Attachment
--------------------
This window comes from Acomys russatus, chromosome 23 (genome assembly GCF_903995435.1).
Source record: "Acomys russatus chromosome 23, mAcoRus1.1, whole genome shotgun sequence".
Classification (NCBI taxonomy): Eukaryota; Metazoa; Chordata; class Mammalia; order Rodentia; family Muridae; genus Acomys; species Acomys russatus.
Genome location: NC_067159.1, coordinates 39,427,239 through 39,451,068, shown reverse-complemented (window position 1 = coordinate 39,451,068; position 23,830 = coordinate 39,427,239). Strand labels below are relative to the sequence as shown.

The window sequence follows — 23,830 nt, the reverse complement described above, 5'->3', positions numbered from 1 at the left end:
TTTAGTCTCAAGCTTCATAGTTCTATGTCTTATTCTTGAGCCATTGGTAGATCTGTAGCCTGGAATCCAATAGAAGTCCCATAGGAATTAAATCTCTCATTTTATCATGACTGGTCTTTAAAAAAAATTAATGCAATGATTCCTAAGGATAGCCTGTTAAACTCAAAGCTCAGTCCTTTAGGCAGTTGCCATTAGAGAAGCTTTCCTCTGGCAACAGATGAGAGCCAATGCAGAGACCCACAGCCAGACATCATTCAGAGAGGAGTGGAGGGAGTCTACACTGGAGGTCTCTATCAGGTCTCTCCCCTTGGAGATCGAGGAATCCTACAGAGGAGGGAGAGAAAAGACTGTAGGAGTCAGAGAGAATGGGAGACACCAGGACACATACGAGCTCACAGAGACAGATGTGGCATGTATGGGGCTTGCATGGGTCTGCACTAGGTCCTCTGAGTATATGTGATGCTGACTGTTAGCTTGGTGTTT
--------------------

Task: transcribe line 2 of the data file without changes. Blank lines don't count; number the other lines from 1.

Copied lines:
Source record: "Acomys russatus chromosome 23, mAcoRus1.1, whole genome shotgun sequence".